Coalition of faith-based, housing and cultural groups join to protect sacred spaces, say speakers at Post Salon

Speakers at the Oct. 25 Post Salon at Geoffrey’s Inner Circle were (L to R): Pastor Thomas Harris, Pleasant Grove Baptist Church; Pastor Phyllis Scott of Tree of Life Empowerment Ministries; Anyka Barber, owner of Betti Ono gallery; Theo Williams, SambaFunk!. and co-moderator Pastor Debra Avery. Photo by Tulio Ospina, First Presbyterian Church. Photo by Tulio Ospina

Speakers at the Oct. 25 Post Salon at Geoffrey’s Inner Circle were (L to R): Pastor Thomas Harris, Pleasant Grove Baptist Church; Pastor Phyllis Scott, Tree of Life Empowerment Ministries; Anyka Barber, owner of Betti Ono gallery; Theo Williams, SambaFunk!; and co-moderator Pastor Debra Avery, First Presbyterian Church. Photo by Tulio Ospina

  By Ken Epstein

Oakland and other Bay Area cities are in the throes of a market-driven surge in evictions and rent increases, as long-term residents, small businesses and nonprofit agencies are being pushed out of their communities at an increasingly feverish pace.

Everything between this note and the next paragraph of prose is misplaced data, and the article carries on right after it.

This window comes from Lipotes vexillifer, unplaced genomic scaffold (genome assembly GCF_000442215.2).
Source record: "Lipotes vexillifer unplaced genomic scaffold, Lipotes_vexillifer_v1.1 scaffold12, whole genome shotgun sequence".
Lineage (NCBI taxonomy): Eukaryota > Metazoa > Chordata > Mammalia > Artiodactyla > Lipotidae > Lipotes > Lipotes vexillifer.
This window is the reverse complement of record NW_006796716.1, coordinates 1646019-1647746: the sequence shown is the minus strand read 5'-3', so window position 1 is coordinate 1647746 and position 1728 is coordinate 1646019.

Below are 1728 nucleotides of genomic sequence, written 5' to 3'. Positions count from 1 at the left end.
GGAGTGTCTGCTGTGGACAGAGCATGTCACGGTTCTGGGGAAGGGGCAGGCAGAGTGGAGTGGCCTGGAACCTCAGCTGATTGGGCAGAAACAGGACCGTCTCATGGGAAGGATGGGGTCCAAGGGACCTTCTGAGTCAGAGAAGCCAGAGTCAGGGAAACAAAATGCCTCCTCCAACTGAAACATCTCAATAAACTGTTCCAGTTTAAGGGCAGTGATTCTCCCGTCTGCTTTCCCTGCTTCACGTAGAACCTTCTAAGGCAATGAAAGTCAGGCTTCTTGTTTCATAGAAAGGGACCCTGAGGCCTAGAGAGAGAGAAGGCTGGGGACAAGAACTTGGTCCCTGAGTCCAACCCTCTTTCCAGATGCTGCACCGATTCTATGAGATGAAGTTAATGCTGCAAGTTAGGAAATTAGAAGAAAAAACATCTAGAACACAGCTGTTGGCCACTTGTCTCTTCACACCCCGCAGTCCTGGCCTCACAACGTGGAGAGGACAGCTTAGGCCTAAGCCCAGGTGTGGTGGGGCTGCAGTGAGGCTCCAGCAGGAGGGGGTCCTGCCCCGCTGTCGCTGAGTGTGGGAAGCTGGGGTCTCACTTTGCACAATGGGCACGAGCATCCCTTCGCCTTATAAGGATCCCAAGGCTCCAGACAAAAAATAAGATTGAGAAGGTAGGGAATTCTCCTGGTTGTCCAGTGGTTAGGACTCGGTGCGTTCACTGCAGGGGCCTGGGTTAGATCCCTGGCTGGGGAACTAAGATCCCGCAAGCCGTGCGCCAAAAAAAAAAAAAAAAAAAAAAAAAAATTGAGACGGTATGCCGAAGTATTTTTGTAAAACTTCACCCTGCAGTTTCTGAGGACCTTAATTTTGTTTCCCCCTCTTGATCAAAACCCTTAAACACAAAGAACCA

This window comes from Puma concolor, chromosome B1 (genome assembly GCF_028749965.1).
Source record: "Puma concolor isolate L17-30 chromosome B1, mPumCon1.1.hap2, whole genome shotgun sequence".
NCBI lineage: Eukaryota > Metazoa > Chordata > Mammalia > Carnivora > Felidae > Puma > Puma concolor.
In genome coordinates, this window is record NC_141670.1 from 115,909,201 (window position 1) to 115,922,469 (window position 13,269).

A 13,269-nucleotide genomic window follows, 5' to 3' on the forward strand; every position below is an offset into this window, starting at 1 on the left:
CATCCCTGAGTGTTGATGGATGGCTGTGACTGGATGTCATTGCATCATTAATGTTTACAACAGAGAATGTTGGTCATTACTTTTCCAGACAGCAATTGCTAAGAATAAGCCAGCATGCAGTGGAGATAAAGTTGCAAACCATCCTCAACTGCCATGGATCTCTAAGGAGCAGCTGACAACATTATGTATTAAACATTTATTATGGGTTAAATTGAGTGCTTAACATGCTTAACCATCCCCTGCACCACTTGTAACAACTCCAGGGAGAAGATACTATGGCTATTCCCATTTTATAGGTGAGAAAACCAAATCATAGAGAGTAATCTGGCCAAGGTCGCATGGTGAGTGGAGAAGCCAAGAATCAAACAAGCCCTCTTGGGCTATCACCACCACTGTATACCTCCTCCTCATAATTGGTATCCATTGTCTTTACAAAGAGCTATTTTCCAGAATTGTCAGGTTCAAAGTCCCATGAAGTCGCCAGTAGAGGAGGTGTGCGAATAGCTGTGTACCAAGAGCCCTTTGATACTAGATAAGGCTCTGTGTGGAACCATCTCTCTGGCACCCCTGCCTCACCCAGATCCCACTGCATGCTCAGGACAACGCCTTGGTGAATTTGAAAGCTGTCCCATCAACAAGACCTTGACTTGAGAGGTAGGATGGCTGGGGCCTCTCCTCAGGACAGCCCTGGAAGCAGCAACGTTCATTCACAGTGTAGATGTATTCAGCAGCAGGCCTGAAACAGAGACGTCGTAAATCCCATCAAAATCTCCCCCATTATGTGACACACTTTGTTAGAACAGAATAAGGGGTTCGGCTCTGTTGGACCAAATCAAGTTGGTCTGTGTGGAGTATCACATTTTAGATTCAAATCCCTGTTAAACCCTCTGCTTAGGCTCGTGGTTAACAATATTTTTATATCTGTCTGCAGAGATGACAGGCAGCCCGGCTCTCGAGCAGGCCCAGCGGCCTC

Tensions are reaching a flashpoint in Oakland, where veteran residents are finding that a handful of gentrifiers  – perceived as acting out of a sense of entitlement – are trying to suppress the culture and religious worship that many see as the expression of life and breath.

At the heart of the conflict are two incidents that have become emblematic of the deepening tensions.
One of the incidents occurred in August when a resident called 911 to complain about an evening church choir practice at Pleasant Grove Baptist Church in West Oakland, which received a city letter threatening penalties.

The second occurred in September when a resident approached drummers at Lake Merritt, tried to take away their drumsticks and called police to press assault charges against the musicians.

Exacerbating tensions, the city has seemed to side with the complainers – by threatening the church with penalties and filing charges against two of the drummers – though all charges were ultimately dropped this week.